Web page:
Writer-director Maureen Huskey’s play based on the life and work of James Tiptree Jr. premieres in Los Angeles, October 27, 2018. “Dodging in and out of reality, the play investigates gender, longing and creativity as self-exploration through one of the science fiction world’s greatest literary tricksters.”
This play has been in the works for some time, and I’m excited that it’s finally making it to the stage. More info below and at www.maureenhuskey.org.
LOS ANGELES, Calif. (April 19, 2018) — The Woman Who Went to Space as a Man – Part fact, part fever dream, and part musical, this captivating new work opens with Alice B. Sheldon – better known to sci-fi aficionados as author James Tiptree, Jr. – contemplating suicide. Dodging in and out of reality, the play, with a bold musical score from award-winning world music artist Yuval Ron, investigates gender, longing and creativity as self-exploration through one of Science Fiction world’s greatest literary tricksters. Sheldon was most notable for breaking down the barriers between writing perceived as inherently ‘male’ or ‘female’. It was not publicly known until 1977 that Tiptree was, in fact, a woman. Inspired by the biography ‘James Tiptree, Jr.: The Double Life of Alice B. Sheldon’ by Julie Phillips along with ‘With Delicate Mad Hands’ by James Tiptree, Jr., Maureen Huskey wrote and directs the first production of The Woman Who Went to Space as a Man, opening October 27 and running through November 17, at Son of Semele Theater in Los Angeles.
Alice B. Sheldon started writing science fiction under the male pen name of James Tiptree, Jr. as a last grasp for life at the age of 50. Without expecting any success, Sheldon as Tiptree ended up taking the science fiction world by storm writing the most provocative and socially relevant stories to this day. Influential science fiction writers such as Phillip K. Dick wanted to collaborate with him; Ursula Le Guin and Joanna Russ put him on a pedestal and in 2012 Tiptree was inducted into the Science Fiction Hall of Fame. For years, no one knew Tiptree’s true identity. Ironically it was the remarkable life Sheldon led as a woman that made her so believable as a man. She was an officer in the Army, worked for the CIA, the pentagon and traveled the world.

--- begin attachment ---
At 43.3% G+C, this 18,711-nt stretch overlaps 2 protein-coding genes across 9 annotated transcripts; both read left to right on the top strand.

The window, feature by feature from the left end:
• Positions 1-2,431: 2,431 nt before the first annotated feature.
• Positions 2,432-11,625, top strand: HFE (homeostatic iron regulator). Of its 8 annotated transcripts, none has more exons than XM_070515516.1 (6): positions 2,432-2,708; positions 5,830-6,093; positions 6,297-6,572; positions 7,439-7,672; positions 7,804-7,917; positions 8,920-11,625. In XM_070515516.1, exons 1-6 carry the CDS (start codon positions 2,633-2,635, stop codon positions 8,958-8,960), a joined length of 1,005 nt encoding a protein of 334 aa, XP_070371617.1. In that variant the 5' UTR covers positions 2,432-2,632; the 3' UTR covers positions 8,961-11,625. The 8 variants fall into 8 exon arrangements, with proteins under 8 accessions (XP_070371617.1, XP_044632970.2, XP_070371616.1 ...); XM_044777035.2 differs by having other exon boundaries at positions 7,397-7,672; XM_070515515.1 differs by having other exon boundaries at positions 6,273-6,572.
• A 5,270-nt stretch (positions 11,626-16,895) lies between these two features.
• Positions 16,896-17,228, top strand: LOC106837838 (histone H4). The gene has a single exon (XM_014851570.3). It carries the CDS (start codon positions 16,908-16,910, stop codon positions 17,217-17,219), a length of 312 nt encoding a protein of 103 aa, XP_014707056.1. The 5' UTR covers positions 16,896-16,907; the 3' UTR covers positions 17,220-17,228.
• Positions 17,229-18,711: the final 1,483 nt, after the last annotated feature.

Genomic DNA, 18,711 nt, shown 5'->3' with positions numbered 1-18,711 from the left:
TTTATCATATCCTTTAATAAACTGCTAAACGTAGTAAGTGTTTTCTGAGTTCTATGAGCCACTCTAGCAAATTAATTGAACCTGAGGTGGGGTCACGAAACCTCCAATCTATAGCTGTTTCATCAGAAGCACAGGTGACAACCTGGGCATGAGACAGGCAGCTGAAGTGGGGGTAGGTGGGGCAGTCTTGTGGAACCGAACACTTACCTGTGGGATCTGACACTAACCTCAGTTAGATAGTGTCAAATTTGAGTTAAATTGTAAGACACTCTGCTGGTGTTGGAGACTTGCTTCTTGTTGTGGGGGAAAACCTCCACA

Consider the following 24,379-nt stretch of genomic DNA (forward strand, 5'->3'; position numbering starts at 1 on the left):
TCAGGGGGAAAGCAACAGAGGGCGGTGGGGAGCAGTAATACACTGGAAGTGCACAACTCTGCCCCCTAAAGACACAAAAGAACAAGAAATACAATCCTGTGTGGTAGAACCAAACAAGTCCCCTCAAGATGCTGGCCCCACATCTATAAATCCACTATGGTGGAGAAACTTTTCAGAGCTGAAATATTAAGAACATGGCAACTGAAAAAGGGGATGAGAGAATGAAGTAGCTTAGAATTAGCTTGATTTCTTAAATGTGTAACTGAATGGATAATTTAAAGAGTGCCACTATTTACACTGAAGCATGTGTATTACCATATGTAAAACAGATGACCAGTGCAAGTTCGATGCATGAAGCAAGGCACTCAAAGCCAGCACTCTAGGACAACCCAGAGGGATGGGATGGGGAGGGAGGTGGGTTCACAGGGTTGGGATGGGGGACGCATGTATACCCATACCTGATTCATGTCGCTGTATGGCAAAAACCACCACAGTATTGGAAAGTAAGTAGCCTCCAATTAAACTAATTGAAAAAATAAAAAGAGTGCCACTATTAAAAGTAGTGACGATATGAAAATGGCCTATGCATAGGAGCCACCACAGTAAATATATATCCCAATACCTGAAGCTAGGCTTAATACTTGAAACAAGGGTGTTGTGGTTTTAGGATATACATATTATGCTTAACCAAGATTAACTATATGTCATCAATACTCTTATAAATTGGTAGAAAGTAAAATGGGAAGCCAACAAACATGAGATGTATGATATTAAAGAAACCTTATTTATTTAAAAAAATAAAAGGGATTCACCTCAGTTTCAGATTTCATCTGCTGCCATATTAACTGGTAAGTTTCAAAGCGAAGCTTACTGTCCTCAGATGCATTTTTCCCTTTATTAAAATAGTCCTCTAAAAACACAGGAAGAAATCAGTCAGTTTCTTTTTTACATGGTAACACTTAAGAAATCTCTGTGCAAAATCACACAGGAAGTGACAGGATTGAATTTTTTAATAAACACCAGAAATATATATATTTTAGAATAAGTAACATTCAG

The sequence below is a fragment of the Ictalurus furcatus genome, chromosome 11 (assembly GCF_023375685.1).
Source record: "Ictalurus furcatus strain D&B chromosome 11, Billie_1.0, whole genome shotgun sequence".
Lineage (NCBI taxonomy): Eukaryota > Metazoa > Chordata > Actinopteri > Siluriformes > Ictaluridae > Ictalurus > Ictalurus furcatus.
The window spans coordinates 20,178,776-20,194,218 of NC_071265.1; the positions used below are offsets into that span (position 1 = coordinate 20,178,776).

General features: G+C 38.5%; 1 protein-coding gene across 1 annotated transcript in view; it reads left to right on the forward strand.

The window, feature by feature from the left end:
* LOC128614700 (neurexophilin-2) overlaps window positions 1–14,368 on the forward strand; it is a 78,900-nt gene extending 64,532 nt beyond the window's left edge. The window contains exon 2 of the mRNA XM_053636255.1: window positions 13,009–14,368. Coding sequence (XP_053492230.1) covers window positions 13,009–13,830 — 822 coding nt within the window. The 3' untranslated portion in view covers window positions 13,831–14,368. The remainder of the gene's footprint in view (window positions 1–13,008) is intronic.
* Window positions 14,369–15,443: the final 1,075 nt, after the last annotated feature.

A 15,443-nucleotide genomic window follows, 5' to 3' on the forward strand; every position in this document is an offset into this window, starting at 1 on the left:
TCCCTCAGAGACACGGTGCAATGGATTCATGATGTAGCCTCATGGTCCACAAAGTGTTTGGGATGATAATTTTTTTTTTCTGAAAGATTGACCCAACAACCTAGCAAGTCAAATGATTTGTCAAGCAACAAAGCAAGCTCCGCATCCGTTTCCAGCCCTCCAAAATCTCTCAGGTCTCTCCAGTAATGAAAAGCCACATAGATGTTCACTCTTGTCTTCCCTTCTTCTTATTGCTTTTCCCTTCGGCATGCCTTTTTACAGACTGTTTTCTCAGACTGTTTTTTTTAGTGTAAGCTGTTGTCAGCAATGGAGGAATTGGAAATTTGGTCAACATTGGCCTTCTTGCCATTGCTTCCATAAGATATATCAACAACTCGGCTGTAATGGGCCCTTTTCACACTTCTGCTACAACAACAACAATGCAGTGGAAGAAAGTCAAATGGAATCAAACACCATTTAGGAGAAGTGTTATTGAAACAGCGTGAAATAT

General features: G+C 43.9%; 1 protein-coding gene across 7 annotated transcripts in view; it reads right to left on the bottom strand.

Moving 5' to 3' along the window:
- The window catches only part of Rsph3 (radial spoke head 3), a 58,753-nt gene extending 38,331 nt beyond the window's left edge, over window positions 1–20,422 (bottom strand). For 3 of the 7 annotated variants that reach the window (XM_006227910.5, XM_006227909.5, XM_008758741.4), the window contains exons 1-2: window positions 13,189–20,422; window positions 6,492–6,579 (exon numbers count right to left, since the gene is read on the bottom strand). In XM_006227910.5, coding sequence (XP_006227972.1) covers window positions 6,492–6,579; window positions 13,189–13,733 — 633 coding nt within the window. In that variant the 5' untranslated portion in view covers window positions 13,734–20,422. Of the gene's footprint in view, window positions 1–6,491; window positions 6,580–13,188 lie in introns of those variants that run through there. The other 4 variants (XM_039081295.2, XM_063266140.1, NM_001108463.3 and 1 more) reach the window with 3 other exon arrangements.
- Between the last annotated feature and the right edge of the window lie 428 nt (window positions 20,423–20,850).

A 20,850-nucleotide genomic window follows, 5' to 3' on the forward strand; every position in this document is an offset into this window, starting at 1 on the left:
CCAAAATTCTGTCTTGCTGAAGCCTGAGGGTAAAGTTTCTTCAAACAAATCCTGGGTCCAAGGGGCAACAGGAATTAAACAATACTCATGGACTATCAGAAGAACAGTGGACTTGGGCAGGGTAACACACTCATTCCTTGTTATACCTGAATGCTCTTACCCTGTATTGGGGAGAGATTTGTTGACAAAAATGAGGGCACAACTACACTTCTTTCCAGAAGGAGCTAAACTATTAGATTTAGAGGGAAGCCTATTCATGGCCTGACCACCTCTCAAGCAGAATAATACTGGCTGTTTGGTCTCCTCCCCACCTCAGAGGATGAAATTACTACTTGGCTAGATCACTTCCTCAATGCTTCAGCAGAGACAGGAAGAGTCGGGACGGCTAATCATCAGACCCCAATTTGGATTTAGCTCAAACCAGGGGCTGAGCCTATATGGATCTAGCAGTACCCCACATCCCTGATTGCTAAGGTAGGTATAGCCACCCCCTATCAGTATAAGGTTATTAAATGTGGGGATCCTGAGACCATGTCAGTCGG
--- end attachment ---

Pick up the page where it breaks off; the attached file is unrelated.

The Woman Who Went to Space as a Man takes imaginary license whereby Sheldon is visited by an unexpected stranger — an extraterrestrial “star caller” from one of Tiptree’s stories — who leads her on an episodic, emotional journey through the shadows of her past where, despite her life’s accomplishments, buried pain and unmet desires reside. She encounters her younger selves, her repressed lesbian love, a domineering mother, and the incarnation of her male alter-ego: James Tiptree, Jr. The play locates unexpected links between gender orientation, creative expression and mental health, and shows how science fiction became the answer to Sheldon’s struggles as a woman.
The Woman Who Went to Space as a Man has universal and topical resonance as it deals directly with the repression of women, of gender/sexual orientation, depression and the search for hope. It also brings science fiction — a form that was long marginalized — to the center stage and shows how Alice B. Sheldon used science fiction to address issues that plague humanity such as genocide, ecocide and racism. The play experiments with form, episodic storytelling, shifting time and vacillating between inner and outer realities. It is interwoven with one of Tiptree’s short stories to frame the telling of Sheldon’s life.
“I have always been drawn to the lives of female artists; especially those who committed suicide. While their work may be celebrated, often their lives and personal triumphs are not. My intention is to unapologetically shed light on one of these overlooked lives: a true story about a woman who pretended to be a man,” explains Huskey.
Tiptree earned the reputation of being a male author who understood women and often addressed gender issues – on Earth and in worlds beyond. Having spent her entire life in male-dominated arenas – the Army, the C.I.A., academia, and finally science fiction writing – Sheldon had become a person who could say all of the things she felt she couldn’t as a woman. Once outed, Sheldon didn’t feel a sense a liberation, her confidence rattled with the transition from a perceived male writer to a female one and she faded from the science-fiction scene leaving her legacy behind.